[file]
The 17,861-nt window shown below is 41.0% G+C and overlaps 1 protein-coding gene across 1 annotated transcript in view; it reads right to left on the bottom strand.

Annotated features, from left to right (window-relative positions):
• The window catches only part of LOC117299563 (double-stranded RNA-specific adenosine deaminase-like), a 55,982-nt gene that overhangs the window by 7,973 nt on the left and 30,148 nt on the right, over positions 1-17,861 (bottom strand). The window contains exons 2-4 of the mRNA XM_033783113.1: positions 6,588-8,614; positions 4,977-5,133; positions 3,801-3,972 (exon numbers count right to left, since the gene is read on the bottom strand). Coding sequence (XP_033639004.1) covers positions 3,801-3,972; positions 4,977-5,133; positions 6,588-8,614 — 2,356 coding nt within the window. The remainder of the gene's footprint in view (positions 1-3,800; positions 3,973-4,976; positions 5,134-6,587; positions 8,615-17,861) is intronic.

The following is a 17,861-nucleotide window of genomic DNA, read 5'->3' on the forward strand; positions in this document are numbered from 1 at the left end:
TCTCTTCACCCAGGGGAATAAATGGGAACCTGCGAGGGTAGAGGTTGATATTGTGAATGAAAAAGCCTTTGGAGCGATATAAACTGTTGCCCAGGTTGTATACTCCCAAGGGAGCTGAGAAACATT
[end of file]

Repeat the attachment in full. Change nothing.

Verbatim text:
The 17,861-nt window shown below is 41.0% G+C and overlaps 1 protein-coding gene across 1 annotated transcript in view; it reads right to left on the bottom strand.

Annotated features, from left to right (window-relative positions):
• The window catches only part of LOC117299563 (double-stranded RNA-specific adenosine deaminase-like), a 55,982-nt gene that overhangs the window by 7,973 nt on the left and 30,148 nt on the right, over positions 1-17,861 (bottom strand). The window contains exons 2-4 of the mRNA XM_033783113.1: positions 6,588-8,614; positions 4,977-5,133; positions 3,801-3,972 (exon numbers count right to left, since the gene is read on the bottom strand). Coding sequence (XP_033639004.1) covers positions 3,801-3,972; positions 4,977-5,133; positions 6,588-8,614 — 2,356 coding nt within the window. The remainder of the gene's footprint in view (positions 1-3,800; positions 3,973-4,976; positions 5,134-6,587; positions 8,615-17,861) is intronic.

The following is a 17,861-nucleotide window of genomic DNA, read 5'->3' on the forward strand; positions in this document are numbered from 1 at the left end:
TCTCTTCACCCAGGGGAATAAATGGGAACCTGCGAGGGTAGAGGTTGATATTGTGAATGAAAAAGCCTTTGGAGCGATATAAACTGTTGCCCAGGTTGTATACTCCCAAGGGAGCTGAGAAACATT